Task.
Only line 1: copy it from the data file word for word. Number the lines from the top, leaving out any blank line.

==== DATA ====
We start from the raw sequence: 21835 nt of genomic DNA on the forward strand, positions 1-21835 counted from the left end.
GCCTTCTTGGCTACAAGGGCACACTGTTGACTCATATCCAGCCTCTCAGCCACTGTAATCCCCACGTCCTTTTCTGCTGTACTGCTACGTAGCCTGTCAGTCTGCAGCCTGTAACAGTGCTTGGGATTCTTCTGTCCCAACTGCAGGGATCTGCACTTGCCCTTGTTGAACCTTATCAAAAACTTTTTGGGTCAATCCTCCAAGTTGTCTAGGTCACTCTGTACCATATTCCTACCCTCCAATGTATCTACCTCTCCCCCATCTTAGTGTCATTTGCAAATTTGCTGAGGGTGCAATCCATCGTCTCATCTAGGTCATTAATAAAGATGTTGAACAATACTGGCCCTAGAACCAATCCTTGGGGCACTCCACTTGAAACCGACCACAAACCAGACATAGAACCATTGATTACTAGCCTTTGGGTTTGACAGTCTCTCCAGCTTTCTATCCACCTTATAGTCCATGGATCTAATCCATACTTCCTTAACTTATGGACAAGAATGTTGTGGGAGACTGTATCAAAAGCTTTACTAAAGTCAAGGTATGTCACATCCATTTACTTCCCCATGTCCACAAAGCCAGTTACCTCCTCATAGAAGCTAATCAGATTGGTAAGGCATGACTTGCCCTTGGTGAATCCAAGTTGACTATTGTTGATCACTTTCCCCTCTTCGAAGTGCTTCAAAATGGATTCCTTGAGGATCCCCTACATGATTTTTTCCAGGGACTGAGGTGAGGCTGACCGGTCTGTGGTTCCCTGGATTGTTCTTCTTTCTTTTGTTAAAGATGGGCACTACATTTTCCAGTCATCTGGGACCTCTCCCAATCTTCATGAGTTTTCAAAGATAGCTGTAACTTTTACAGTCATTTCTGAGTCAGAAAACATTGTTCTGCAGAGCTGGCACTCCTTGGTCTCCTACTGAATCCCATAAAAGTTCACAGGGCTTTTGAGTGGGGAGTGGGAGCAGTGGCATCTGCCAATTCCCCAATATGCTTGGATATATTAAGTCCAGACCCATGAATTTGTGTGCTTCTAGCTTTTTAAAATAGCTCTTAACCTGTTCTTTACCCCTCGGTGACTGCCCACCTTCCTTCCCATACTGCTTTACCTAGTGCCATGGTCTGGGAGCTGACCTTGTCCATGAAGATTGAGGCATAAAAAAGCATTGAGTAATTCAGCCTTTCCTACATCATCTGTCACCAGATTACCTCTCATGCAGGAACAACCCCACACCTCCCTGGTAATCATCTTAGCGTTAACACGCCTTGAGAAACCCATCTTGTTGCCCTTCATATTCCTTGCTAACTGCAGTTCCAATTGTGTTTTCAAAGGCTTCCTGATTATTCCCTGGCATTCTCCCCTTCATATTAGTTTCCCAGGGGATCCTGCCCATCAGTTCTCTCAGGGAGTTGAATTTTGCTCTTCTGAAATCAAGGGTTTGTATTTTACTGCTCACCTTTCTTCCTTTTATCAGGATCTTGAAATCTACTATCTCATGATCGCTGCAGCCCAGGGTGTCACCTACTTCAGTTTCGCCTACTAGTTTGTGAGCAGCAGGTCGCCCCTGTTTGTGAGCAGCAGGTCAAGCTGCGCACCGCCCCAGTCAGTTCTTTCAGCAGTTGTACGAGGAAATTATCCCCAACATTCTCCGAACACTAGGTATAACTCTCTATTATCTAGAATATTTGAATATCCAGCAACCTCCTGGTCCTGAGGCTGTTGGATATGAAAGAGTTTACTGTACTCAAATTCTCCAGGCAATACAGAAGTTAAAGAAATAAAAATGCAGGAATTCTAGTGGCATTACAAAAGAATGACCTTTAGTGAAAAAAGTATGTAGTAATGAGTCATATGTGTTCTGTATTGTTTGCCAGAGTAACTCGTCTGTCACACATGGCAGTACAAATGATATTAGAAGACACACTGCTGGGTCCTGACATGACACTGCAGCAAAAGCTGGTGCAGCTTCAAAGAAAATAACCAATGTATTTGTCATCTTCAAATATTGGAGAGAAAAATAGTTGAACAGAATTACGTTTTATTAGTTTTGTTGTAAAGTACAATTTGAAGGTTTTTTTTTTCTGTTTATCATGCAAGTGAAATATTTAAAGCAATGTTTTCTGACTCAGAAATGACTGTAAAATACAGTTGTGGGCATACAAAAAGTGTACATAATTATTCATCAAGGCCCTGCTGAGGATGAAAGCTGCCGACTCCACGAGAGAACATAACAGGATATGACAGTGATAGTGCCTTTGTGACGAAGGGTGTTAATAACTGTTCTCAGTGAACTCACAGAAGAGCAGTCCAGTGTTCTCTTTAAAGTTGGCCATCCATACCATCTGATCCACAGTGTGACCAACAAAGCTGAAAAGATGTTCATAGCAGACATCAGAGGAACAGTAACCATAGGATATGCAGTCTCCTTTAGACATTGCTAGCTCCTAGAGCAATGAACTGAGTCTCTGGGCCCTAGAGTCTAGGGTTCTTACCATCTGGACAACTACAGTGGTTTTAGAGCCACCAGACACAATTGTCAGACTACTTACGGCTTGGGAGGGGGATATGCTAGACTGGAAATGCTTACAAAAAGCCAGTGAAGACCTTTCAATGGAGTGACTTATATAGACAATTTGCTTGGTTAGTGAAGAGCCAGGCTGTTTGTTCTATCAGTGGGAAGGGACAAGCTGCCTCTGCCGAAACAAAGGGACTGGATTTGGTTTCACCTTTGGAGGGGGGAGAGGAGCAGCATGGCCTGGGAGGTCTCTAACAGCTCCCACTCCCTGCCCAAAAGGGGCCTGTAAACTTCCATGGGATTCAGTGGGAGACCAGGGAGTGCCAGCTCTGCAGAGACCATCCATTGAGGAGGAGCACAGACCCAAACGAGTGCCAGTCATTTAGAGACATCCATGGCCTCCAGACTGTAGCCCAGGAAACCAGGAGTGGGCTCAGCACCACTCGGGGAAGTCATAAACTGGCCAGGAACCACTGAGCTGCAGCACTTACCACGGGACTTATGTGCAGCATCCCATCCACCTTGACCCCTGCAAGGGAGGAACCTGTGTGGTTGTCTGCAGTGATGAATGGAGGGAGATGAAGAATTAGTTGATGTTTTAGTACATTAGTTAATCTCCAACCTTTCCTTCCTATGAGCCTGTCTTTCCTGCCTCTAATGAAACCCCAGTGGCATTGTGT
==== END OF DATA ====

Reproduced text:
We start from the raw sequence: 21835 nt of genomic DNA on the forward strand, positions 1-21835 counted from the left end.